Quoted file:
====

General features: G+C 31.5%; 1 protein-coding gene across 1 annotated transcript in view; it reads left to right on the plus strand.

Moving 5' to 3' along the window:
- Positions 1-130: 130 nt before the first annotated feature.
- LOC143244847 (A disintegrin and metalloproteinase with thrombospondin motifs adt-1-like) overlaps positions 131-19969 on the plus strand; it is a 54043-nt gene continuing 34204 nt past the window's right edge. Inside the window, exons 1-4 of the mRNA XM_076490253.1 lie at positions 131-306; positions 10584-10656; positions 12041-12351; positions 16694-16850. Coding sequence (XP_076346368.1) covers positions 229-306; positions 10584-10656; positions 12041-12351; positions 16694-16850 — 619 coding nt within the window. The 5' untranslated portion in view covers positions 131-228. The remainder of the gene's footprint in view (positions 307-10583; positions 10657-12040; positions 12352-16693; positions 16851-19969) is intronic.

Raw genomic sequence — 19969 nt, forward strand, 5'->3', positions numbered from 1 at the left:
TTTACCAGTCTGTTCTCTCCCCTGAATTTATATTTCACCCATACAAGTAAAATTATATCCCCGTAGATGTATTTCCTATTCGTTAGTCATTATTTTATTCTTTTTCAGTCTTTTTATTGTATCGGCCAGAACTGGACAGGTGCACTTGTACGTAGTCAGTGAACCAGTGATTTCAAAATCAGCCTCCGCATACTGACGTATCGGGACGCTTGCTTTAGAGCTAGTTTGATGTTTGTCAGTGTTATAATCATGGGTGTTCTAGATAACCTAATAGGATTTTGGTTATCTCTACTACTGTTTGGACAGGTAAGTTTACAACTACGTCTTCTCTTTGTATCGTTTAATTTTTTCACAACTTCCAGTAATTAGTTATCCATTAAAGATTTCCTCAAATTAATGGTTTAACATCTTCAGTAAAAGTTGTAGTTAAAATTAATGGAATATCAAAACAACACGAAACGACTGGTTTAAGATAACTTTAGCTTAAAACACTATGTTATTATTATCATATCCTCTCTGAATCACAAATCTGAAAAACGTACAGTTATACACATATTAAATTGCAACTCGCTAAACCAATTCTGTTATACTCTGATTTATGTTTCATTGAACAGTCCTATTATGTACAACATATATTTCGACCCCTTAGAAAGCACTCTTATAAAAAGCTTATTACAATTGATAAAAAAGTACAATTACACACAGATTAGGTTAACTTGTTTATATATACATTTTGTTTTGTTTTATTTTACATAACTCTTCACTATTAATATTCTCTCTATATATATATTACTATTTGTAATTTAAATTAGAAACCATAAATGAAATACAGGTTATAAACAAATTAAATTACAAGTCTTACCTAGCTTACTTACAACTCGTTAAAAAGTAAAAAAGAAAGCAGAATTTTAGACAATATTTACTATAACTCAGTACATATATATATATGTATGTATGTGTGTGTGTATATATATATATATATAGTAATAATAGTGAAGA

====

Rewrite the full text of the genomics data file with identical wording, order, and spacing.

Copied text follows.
General features: G+C 31.5%; 1 protein-coding gene across 1 annotated transcript in view; it reads left to right on the plus strand.

Moving 5' to 3' along the window:
- Positions 1-130: 130 nt before the first annotated feature.
- LOC143244847 (A disintegrin and metalloproteinase with thrombospondin motifs adt-1-like) overlaps positions 131-19969 on the plus strand; it is a 54043-nt gene continuing 34204 nt past the window's right edge. Inside the window, exons 1-4 of the mRNA XM_076490253.1 lie at positions 131-306; positions 10584-10656; positions 12041-12351; positions 16694-16850. Coding sequence (XP_076346368.1) covers positions 229-306; positions 10584-10656; positions 12041-12351; positions 16694-16850 — 619 coding nt within the window. The 5' untranslated portion in view covers positions 131-228. The remainder of the gene's footprint in view (positions 307-10583; positions 10657-12040; positions 12352-16693; positions 16851-19969) is intronic.

Raw genomic sequence — 19969 nt, forward strand, 5'->3', positions numbered from 1 at the left:
TTTACCAGTCTGTTCTCTCCCCTGAATTTATATTTCACCCATACAAGTAAAATTATATCCCCGTAGATGTATTTCCTATTCGTTAGTCATTATTTTATTCTTTTTCAGTCTTTTTATTGTATCGGCCAGAACTGGACAGGTGCACTTGTACGTAGTCAGTGAACCAGTGATTTCAAAATCAGCCTCCGCATACTGACGTATCGGGACGCTTGCTTTAGAGCTAGTTTGATGTTTGTCAGTGTTATAATCATGGGTGTTCTAGATAACCTAATAGGATTTTGGTTATCTCTACTACTGTTTGGACAGGTAAGTTTACAACTACGTCTTCTCTTTGTATCGTTTAATTTTTTCACAACTTCCAGTAATTAGTTATCCATTAAAGATTTCCTCAAATTAATGGTTTAACATCTTCAGTAAAAGTTGTAGTTAAAATTAATGGAATATCAAAACAACACGAAACGACTGGTTTAAGATAACTTTAGCTTAAAACACTATGTTATTATTATCATATCCTCTCTGAATCACAAATCTGAAAAACGTACAGTTATACACATATTAAATTGCAACTCGCTAAACCAATTCTGTTATACTCTGATTTATGTTTCATTGAACAGTCCTATTATGTACAACATATATTTCGACCCCTTAGAAAGCACTCTTATAAAAAGCTTATTACAATTGATAAAAAAGTACAATTACACACAGATTAGGTTAACTTGTTTATATATACATTTTGTTTTGTTTTATTTTACATAACTCTTCACTATTAATATTCTCTCTATATATATATTACTATTTGTAATTTAAATTAGAAACCATAAATGAAATACAGGTTATAAACAAATTAAATTACAAGTCTTACCTAGCTTACTTACAACTCGTTAAAAAGTAAAAAAGAAAGCAGAATTTTAGACAATATTTACTATAACTCAGTACATATATATATATGTATGTATGTGTGTGTGTATATATATATATATATAGTAATAATAGTGAAGA